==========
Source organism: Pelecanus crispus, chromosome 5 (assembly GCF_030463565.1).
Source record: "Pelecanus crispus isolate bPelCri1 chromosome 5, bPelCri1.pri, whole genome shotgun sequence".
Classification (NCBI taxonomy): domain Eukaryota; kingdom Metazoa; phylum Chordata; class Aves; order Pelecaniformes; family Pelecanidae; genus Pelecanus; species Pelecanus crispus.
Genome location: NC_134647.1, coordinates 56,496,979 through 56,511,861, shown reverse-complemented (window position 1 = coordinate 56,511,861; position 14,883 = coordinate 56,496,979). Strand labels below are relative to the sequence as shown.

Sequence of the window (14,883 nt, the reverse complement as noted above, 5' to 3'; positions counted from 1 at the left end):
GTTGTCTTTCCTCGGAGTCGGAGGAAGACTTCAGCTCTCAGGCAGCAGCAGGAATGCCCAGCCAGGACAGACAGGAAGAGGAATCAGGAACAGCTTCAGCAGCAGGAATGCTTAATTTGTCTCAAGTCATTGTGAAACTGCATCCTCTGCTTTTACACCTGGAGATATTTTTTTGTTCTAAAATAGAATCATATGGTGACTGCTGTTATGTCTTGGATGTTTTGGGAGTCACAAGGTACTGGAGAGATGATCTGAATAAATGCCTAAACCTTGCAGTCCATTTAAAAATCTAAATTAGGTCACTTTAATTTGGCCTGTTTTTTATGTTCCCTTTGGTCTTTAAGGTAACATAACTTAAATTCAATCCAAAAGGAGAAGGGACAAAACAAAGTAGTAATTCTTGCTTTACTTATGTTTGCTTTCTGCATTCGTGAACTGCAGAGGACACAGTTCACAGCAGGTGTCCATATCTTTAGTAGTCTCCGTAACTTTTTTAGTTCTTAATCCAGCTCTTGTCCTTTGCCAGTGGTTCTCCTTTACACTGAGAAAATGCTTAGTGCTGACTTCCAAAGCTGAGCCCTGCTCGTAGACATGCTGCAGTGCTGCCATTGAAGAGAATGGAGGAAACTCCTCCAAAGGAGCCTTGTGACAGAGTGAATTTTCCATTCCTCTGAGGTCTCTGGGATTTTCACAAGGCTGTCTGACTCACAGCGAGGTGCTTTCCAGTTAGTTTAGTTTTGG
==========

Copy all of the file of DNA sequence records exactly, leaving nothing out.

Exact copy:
Source organism: Pelecanus crispus, chromosome 5 (assembly GCF_030463565.1).
Source record: "Pelecanus crispus isolate bPelCri1 chromosome 5, bPelCri1.pri, whole genome shotgun sequence".
Classification (NCBI taxonomy): domain Eukaryota; kingdom Metazoa; phylum Chordata; class Aves; order Pelecaniformes; family Pelecanidae; genus Pelecanus; species Pelecanus crispus.
Genome location: NC_134647.1, coordinates 56,496,979 through 56,511,861, shown reverse-complemented (window position 1 = coordinate 56,511,861; position 14,883 = coordinate 56,496,979). Strand labels below are relative to the sequence as shown.

Sequence of the window (14,883 nt, the reverse complement as noted above, 5' to 3'; positions counted from 1 at the left end):
GTTGTCTTTCCTCGGAGTCGGAGGAAGACTTCAGCTCTCAGGCAGCAGCAGGAATGCCCAGCCAGGACAGACAGGAAGAGGAATCAGGAACAGCTTCAGCAGCAGGAATGCTTAATTTGTCTCAAGTCATTGTGAAACTGCATCCTCTGCTTTTACACCTGGAGATATTTTTTTGTTCTAAAATAGAATCATATGGTGACTGCTGTTATGTCTTGGATGTTTTGGGAGTCACAAGGTACTGGAGAGATGATCTGAATAAATGCCTAAACCTTGCAGTCCATTTAAAAATCTAAATTAGGTCACTTTAATTTGGCCTGTTTTTTATGTTCCCTTTGGTCTTTAAGGTAACATAACTTAAATTCAATCCAAAAGGAGAAGGGACAAAACAAAGTAGTAATTCTTGCTTTACTTATGTTTGCTTTCTGCATTCGTGAACTGCAGAGGACACAGTTCACAGCAGGTGTCCATATCTTTAGTAGTCTCCGTAACTTTTTTAGTTCTTAATCCAGCTCTTGTCCTTTGCCAGTGGTTCTCCTTTACACTGAGAAAATGCTTAGTGCTGACTTCCAAAGCTGAGCCCTGCTCGTAGACATGCTGCAGTGCTGCCATTGAAGAGAATGGAGGAAACTCCTCCAAAGGAGCCTTGTGACAGAGTGAATTTTCCATTCCTCTGAGGTCTCTGGGATTTTCACAAGGCTGTCTGACTCACAGCGAGGTGCTTTCCAGTTAGTTTAGTTTTGG